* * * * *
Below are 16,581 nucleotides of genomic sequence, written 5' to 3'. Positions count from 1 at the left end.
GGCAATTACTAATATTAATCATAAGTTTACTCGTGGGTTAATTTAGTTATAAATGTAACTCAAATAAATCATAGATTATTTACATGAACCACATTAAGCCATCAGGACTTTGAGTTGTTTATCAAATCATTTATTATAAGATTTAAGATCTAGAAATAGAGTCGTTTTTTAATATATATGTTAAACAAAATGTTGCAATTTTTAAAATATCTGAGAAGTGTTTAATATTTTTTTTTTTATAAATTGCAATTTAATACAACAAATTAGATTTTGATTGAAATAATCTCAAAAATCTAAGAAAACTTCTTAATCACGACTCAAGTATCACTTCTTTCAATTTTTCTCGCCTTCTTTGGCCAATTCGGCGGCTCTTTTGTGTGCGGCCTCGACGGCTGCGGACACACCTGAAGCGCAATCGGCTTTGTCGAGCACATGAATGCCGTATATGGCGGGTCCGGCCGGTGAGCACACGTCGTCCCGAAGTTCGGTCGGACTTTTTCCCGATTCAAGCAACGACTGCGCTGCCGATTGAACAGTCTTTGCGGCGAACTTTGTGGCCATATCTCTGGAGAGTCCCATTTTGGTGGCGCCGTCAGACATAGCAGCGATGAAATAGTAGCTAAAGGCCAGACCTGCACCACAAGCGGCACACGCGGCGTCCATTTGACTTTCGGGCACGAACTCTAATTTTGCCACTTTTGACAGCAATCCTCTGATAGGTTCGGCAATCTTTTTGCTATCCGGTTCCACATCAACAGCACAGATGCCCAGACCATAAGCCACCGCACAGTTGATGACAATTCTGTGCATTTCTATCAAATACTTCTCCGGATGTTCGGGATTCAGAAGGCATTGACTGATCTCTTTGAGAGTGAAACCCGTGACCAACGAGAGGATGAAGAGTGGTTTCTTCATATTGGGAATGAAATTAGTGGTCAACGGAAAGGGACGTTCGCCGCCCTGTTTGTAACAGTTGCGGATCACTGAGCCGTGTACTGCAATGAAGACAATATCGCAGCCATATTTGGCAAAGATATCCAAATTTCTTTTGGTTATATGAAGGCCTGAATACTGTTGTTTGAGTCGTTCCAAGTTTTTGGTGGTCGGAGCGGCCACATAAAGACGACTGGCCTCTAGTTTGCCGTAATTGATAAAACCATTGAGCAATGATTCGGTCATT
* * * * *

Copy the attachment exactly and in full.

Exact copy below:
Below are 16,581 nucleotides of genomic sequence, written 5' to 3'. Positions count from 1 at the left end.
GGCAATTACTAATATTAATCATAAGTTTACTCGTGGGTTAATTTAGTTATAAATGTAACTCAAATAAATCATAGATTATTTACATGAACCACATTAAGCCATCAGGACTTTGAGTTGTTTATCAAATCATTTATTATAAGATTTAAGATCTAGAAATAGAGTCGTTTTTTAATATATATGTTAAACAAAATGTTGCAATTTTTAAAATATCTGAGAAGTGTTTAATATTTTTTTTTTTATAAATTGCAATTTAATACAACAAATTAGATTTTGATTGAAATAATCTCAAAAATCTAAGAAAACTTCTTAATCACGACTCAAGTATCACTTCTTTCAATTTTTCTCGCCTTCTTTGGCCAATTCGGCGGCTCTTTTGTGTGCGGCCTCGACGGCTGCGGACACACCTGAAGCGCAATCGGCTTTGTCGAGCACATGAATGCCGTATATGGCGGGTCCGGCCGGTGAGCACACGTCGTCCCGAAGTTCGGTCGGACTTTTTCCCGATTCAAGCAACGACTGCGCTGCCGATTGAACAGTCTTTGCGGCGAACTTTGTGGCCATATCTCTGGAGAGTCCCATTTTGGTGGCGCCGTCAGACATAGCAGCGATGAAATAGTAGCTAAAGGCCAGACCTGCACCACAAGCGGCACACGCGGCGTCCATTTGACTTTCGGGCACGAACTCTAATTTTGCCACTTTTGACAGCAATCCTCTGATAGGTTCGGCAATCTTTTTGCTATCCGGTTCCACATCAACAGCACAGATGCCCAGACCATAAGCCACCGCACAGTTGATGACAATTCTGTGCATTTCTATCAAATACTTCTCCGGATGTTCGGGATTCAGAAGGCATTGACTGATCTCTTTGAGAGTGAAACCCGTGACCAACGAGAGGATGAAGAGTGGTTTCTTCATATTGGGAATGAAATTAGTGGTCAACGGAAAGGGACGTTCGCCGCCCTGTTTGTAACAGTTGCGGATCACTGAGCCGTGTACTGCAATGAAGACAATATCGCAGCCATATTTGGCAAAGATATCCAAATTTCTTTTGGTTATATGAAGGCCTGAATACTGTTGTTTGAGTCGTTCCAAGTTTTTGGTGGTCGGAGCGGCCACATAAAGACGACTGGCCTCTAGTTTGCCGTAATTGATAAAACCATTGAGCAATGATTCGGTCATT